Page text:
A few days ago, Mick Lewis and I delivered ourselves into the hands of Richard Lowenstein at his studio in St. Kilda.
For a long time now, Richard has been labouring over the DVD release of his Melbourne cult movie. (You know the one. It stars the sadly missed Michael Hutchence playing a character with distinct similarities to the writer of this blog in his tumultuous youth.) I’m not certain what the delay has been, but it appears that the long awaited release is near.
Mick and I were member of The Ears, the band whose story was used as the basis of the film. We lived, with all the others, in that ratty, shambolic, dangerous, vigorous household of ancient Richmond.
Rather than simply putting a restored copy of the film on a disc, Richard seems to be assembling a comprehensive document of the era itself, collecting a great amount of material in various media to include as extras: photos, posters, all that; some footage from the set of the film, (including my acerbic interview with Michael Hutchence). There are old Ears film clips too, plus the interviews he’s currently doing with a mix of surviving stalwarts from the early Eighties scene. These include other Ears members Tim McLaughlan and Chuck Meo (who played himself in the movie), legendary Birthday Party guitarist Rowland Howard, Ollie Olsen and Dolores San Miguel, promoter of the famous Exford Hotel.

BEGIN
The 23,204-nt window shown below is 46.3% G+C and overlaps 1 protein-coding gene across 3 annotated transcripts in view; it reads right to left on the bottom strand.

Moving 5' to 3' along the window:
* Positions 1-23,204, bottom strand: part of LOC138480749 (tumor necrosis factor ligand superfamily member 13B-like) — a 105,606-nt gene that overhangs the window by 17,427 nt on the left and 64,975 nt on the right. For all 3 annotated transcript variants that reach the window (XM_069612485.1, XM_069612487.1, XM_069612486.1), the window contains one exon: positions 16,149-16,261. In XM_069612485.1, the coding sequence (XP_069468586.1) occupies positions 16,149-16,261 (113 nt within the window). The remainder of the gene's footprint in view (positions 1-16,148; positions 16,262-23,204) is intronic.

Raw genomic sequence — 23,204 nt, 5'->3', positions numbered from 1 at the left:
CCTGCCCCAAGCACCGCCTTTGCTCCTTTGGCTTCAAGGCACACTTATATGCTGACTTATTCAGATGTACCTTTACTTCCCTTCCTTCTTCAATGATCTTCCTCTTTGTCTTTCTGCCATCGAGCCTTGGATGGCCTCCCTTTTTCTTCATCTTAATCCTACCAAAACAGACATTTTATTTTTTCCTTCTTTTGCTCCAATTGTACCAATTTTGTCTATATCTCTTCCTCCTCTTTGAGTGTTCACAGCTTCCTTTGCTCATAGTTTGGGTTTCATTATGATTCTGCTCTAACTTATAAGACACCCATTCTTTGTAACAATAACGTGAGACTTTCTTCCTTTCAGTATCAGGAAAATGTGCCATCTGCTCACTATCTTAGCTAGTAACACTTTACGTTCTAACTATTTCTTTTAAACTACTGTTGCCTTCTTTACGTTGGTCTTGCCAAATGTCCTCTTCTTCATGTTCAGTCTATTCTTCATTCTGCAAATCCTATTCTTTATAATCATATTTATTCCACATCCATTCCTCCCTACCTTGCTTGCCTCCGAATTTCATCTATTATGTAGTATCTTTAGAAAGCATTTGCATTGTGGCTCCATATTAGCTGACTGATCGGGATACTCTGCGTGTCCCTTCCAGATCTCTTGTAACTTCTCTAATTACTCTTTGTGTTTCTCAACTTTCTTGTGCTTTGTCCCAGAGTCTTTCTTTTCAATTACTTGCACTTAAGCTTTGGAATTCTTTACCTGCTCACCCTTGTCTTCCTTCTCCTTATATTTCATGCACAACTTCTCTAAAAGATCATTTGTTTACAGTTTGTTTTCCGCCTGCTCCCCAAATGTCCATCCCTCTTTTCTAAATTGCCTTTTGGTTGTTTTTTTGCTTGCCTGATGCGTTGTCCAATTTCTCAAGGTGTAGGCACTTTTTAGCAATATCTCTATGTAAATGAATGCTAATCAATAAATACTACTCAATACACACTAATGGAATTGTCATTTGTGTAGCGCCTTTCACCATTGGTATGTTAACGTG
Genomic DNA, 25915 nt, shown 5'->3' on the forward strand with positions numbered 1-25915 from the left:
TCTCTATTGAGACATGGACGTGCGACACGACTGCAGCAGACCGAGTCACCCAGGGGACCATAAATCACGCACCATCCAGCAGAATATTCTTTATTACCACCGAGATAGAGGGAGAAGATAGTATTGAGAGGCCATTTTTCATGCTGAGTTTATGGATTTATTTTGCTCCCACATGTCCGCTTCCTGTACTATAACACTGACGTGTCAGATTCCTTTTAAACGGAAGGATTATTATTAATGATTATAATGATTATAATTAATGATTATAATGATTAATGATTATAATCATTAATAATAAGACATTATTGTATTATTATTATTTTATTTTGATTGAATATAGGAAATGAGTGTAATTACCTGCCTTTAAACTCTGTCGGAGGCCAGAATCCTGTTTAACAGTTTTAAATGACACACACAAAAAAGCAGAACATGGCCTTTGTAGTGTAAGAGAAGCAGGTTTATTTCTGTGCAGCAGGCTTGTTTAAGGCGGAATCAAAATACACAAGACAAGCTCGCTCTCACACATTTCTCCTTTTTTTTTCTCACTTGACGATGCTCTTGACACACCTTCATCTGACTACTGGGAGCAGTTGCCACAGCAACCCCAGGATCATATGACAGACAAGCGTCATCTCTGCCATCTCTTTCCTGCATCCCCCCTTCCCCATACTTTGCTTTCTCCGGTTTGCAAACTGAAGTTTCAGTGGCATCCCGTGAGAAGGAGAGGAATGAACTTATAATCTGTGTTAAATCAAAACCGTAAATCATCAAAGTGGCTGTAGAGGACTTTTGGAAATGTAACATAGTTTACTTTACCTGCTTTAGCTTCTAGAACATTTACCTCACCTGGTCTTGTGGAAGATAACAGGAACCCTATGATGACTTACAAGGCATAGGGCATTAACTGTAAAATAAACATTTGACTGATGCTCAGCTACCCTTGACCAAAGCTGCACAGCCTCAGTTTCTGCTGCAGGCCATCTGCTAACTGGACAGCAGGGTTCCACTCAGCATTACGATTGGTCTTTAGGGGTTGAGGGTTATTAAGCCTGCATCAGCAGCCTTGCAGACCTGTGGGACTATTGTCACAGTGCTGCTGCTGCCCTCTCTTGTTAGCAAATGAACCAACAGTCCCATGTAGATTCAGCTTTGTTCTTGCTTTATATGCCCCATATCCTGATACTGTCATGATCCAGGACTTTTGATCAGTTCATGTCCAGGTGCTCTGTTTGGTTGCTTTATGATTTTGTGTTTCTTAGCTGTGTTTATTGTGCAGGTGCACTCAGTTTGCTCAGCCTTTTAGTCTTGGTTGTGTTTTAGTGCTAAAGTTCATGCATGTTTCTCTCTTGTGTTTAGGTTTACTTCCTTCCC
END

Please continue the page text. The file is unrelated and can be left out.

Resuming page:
Mick and I must have spoken with Richard for two hours. Sometimes it’s nice to have permission to be nostalgic. I enjoyed dredging back through that time. Despite our courageous dedication to drunken partying and general intoxication, a surprising number of recollections survive. Much of what we recounted sounded, in retrospect, like some scatterbrained, completely arbitrary art project, though it was certainly never intended as such. Magically, bleating lambs appeared overnight in bedrooms. Rattling gumball machines were dragged through the dead of night. Sombre dialogues were held with patient eight-foot roosters on busy Wattletree Rd. After speed-fuelled Space Invader marathons the pixelated aliens would march remorselessly across the inside of our eyelids as we threshed in our beds. Once I spent hours on my hands and knees crawling around someone’s house, entirely disoriented, desperately trying to stand up after injecting a vial of liquid phenergan which someone had appeared with ...
Through the interview, Richard didn’t concentrate strictly on the events which inspired the film, but attempted to steer things towards the broader context of the time.